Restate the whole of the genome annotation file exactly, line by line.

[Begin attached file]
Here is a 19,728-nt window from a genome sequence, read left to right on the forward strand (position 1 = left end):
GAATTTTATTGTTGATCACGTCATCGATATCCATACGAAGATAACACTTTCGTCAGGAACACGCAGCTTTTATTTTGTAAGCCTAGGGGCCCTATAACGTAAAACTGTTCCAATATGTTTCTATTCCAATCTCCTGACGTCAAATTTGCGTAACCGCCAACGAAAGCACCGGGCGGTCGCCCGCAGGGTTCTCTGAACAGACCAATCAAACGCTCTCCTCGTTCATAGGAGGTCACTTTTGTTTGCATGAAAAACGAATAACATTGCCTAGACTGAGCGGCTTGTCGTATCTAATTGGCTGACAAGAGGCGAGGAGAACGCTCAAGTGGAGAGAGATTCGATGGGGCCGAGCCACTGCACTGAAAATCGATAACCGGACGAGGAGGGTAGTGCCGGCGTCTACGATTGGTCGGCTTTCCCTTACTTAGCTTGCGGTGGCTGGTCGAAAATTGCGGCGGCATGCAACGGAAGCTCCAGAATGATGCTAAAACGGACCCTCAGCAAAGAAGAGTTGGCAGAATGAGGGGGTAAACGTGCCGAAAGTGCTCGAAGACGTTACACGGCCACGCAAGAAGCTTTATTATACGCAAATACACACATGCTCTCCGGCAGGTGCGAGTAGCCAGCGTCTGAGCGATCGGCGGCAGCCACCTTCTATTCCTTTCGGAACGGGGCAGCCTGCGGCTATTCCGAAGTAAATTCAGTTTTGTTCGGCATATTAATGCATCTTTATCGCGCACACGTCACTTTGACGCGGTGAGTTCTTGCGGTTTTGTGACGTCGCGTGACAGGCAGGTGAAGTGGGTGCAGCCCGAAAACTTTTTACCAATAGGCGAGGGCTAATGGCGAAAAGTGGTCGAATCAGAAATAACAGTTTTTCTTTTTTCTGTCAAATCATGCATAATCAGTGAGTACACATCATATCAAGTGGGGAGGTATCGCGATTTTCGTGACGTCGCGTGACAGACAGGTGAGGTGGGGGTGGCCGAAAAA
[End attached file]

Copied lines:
Here is a 19,728-nt window from a genome sequence, read left to right on the forward strand (position 1 = left end):
GAATTTTATTGTTGATCACGTCATCGATATCCATACGAAGATAACACTTTCGTCAGGAACACGCAGCTTTTATTTTGTAAGCCTAGGGGCCCTATAACGTAAAACTGTTCCAATATGTTTCTATTCCAATCTCCTGACGTCAAATTTGCGTAACCGCCAACGAAAGCACCGGGCGGTCGCCCGCAGGGTTCTCTGAACAGACCAATCAAACGCTCTCCTCGTTCATAGGAGGTCACTTTTGTTTGCATGAAAAACGAATAACATTGCCTAGACTGAGCGGCTTGTCGTATCTAATTGGCTGACAAGAGGCGAGGAGAACGCTCAAGTGGAGAGAGATTCGATGGGGCCGAGCCACTGCACTGAAAATCGATAACCGGACGAGGAGGGTAGTGCCGGCGTCTACGATTGGTCGGCTTTCCCTTACTTAGCTTGCGGTGGCTGGTCGAAAATTGCGGCGGCATGCAACGGAAGCTCCAGAATGATGCTAAAACGGACCCTCAGCAAAGAAGAGTTGGCAGAATGAGGGGGTAAACGTGCCGAAAGTGCTCGAAGACGTTACACGGCCACGCAAGAAGCTTTATTATACGCAAATACACACATGCTCTCCGGCAGGTGCGAGTAGCCAGCGTCTGAGCGATCGGCGGCAGCCACCTTCTATTCCTTTCGGAACGGGGCAGCCTGCGGCTATTCCGAAGTAAATTCAGTTTTGTTCGGCATATTAATGCATCTTTATCGCGCACACGTCACTTTGACGCGGTGAGTTCTTGCGGTTTTGTGACGTCGCGTGACAGGCAGGTGAAGTGGGTGCAGCCCGAAAACTTTTTACCAATAGGCGAGGGCTAATGGCGAAAAGTGGTCGAATCAGAAATAACAGTTTTTCTTTTTTCTGTCAAATCATGCATAATCAGTGAGTACACATCATATCAAGTGGGGAGGTATCGCGATTTTCGTGACGTCGCGTGACAGACAGGTGAGGTGGGGGTGGCCGAAAAA